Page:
You may or may not have heard of a film called ‘To the Bone’, that was released today on Netflix. However whether you were planning to watch it immediately or may spontaneously watch it at some point in the future I urge you not to and to please listen to my views now. And even if you’ve never heard of it and never will watch it, please read on to hopefully help you distinguish between negative and positive awareness in the media and the realities of Anorexia Nervosa.
The film centres around an Anorexia sufferer called Ellen, who is portrayed by Lily Collins. My primary reason for boycotting the film, besides from the potential triggers and detrimental affect it may have had on me and my wellbeing, is as follows. Lily Collins has suffered from an eating disorder in her past and it is therefore completely unethical for any film production team to ask her to lose weight and put herself at risk of relapsing or any of the negative side effects and complications that come along with being dangerously underweight – and yet they did it anyway. It would have been unethical to ask anyone to do that, but the fact that they asked someone who was already as risk to put themselves through something like that is completely unacceptable regardless of the fact that she agreed to do so or whether it actually causes her to relapse or not. In addition to this, the romance aspect of the plot is completely unrealistic. Not only are eating disorders much too complex to be ‘cured by love’ alone but in inpatient settings romantic relationships are forbidden and at any sign of these one of the people involved would most likely have to transfer hospitals as it would be seen as a safe-guarding risk. There are also many other unrealistic things about the characters and the hospital settings, all of which I noticed from the trailer alone so god only knows how unrealistic the entire film is.
Portraying all the characters with eating disorders as incredibly underweight and skeletal also continues to perpetuate the harmful stereotypes surrounding them. You can have an eating disorder at any weight, fat, thin and anything in between, despite what many people (including some health professionals) think. These ideas and views often mean that people don’t receive the help they so desperately need and deserve until it’s too late and that is something that needs to change, and fast.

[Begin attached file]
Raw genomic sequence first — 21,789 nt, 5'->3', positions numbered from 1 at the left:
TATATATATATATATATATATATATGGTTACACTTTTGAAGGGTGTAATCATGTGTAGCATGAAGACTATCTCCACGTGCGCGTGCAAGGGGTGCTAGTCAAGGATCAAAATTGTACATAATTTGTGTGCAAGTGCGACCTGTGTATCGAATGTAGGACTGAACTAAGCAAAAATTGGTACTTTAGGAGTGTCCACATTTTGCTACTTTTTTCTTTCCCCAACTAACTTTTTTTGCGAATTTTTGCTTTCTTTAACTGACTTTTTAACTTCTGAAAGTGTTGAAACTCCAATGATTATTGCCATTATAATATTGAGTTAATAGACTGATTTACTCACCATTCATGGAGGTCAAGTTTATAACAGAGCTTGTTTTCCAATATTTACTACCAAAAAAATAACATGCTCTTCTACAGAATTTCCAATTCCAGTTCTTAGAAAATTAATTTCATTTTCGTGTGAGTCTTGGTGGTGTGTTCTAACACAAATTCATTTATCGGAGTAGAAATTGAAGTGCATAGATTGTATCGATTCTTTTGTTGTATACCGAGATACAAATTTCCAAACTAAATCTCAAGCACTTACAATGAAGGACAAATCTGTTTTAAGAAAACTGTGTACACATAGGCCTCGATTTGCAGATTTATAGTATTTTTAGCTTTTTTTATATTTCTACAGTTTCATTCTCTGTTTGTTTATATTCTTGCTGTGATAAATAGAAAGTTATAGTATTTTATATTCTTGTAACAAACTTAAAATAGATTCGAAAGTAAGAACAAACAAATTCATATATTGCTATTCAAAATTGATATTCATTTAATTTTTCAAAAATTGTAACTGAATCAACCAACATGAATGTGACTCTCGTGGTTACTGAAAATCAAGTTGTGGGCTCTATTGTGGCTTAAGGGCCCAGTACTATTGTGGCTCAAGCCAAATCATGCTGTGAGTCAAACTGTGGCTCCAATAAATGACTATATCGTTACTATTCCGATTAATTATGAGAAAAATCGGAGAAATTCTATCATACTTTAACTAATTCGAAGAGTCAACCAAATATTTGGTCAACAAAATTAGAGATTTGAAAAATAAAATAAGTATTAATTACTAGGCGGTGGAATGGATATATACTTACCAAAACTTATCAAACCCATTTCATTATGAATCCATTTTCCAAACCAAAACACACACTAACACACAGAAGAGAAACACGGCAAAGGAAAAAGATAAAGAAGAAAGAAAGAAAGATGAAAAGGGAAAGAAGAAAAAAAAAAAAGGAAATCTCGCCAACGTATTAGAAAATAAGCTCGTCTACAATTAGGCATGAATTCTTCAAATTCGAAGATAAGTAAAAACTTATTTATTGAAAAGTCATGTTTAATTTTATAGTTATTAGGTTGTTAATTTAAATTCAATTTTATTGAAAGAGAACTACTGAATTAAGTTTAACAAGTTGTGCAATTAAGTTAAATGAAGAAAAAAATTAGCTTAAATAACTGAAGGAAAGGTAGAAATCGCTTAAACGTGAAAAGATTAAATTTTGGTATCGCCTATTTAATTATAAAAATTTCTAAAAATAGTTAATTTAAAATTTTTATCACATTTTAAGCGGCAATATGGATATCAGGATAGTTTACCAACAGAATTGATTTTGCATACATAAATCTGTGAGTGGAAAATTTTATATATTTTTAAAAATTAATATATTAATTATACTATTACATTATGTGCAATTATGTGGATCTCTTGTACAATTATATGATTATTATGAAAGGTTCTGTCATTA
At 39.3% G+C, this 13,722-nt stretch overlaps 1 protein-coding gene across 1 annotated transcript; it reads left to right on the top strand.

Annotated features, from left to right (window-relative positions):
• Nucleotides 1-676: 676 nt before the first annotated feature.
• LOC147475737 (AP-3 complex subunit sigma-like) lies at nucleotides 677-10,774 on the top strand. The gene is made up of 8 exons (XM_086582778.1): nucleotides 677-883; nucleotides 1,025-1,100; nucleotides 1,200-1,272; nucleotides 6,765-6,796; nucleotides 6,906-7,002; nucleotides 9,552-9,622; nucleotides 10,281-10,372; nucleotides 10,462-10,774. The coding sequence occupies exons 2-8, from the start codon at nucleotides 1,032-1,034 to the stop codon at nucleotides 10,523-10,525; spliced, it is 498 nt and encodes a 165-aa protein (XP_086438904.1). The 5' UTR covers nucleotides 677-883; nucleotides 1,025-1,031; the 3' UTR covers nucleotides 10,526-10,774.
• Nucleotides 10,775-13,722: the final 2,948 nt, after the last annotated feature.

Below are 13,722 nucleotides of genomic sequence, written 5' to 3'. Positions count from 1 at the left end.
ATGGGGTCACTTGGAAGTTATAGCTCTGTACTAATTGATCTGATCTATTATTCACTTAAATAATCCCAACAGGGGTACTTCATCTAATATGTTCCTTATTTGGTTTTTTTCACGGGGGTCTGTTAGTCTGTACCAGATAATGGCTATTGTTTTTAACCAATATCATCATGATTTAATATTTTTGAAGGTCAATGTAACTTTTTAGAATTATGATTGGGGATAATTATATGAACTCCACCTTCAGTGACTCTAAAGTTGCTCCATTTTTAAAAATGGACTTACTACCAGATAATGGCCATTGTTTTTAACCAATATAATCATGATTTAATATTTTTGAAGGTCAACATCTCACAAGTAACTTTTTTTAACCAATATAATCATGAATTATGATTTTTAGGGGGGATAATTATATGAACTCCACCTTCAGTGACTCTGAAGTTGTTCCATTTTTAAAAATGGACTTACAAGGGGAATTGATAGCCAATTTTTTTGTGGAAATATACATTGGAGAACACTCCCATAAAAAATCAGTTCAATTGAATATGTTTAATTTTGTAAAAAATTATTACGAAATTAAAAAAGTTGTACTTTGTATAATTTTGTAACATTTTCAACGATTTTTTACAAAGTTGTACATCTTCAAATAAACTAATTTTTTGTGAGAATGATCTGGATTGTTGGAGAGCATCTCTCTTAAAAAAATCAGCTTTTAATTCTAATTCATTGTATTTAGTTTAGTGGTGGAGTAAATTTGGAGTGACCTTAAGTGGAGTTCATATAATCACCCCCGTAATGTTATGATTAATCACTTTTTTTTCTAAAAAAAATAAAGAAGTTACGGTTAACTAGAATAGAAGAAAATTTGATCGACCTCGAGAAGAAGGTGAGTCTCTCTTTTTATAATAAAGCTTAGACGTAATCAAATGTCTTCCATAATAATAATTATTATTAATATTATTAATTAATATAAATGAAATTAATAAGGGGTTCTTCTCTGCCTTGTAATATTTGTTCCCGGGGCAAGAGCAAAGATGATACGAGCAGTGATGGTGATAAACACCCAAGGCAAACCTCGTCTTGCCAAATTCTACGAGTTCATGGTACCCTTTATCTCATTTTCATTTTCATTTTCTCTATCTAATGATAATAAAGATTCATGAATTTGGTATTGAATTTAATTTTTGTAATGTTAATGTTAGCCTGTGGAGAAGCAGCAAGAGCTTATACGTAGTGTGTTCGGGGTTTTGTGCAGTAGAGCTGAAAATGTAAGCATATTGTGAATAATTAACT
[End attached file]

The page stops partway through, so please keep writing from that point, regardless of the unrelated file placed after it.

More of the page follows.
Additionally, something I’ve spoken about before – not all awareness raised is positive awareness. Yes the film may have got people talking about mental health and Anorexia, which is generally a good thing, and yes it may mean that people are more aware of some of the negative things that come along with these but I don’t believe that these factors redeem the film in any way and it is still incredibly damaging and just not okay.
Films are made to entertain their viewers, not to educate audiences on complex and dangerous matters such as these. Because of this, the issues they feature tend to be romanticised and unrealistic. Even besides the triggering effects it could have on vulnerable people, I’m afraid that people are going to watch this and either be inspired to become like the characters they see in the film (copycat behaviours are all too common when difficult subjects are glamourized in the media), or that people will believe that what they see is the reality. And I can assure you that it is not.
Is it glamourous to have your basic human rights stripped from you in hospital? Are sections, forcing you to remain in places you most likely hate and are forcing you to do the things you fear the most, glamorous? Is having people hold you down while you scream and sob hysterically and they force a tube up your nose because you are literally too afraid to put anything, food or water in your mouth because you believe that people are conspiring to make you fat, something your head has convinced you is the worst thing in the world or even that you’re such a despicable human that you don’t deserve nourishment, you deserve to die, glamourous? Is it glamourous to be exhausted every day because you’ve stayed up all night doing exercise in attempt to stop your head tormenting you, something that never works as nothing is ever enough for anorexia but every time it suggests something new like that you do it, ’just in case’? Is developing multiple further mental health and physical health conditions glamorous? Is turning to self- harm or even suicide because you don’t want to live any longer with these conditions or because your head tells you, you have to because you’ve gained weight or eaten something, glamorous? Is watching your family and friends hurt because they’re being forced to watch you hurt yourself in all manner of ways and all they want to do is help but they just don’t know how anymore, glamorous?
I’m aware that I’ve just thrown a whole lot of rhetorical questions at you and I could continue in this vein for hours but I think I’ve made my point. Anorexia is not glamorous or romantic, it destroys lives and causes, so, so much pain, pain I can’t even begin to make non-sufferers understand; not only this but it has the highest mortality rate of all psychiatric disorders with 1 in 5 of it’s sufferers dying. It also really saddens me to have to write another post like the one I did when ’13 Reasons Why’ was released as it appears that the portrayal of mental health conditions in the media is becoming something of a trend. But needs must and I will not stop until I see the changes that the world so desperately needs and the media understands the difference between positive awareness and negative, damaging awareness. As always, thank you so much for reading and please share as widely as you can – lets all strive to be the change we want to see in the world.
Love and hugs,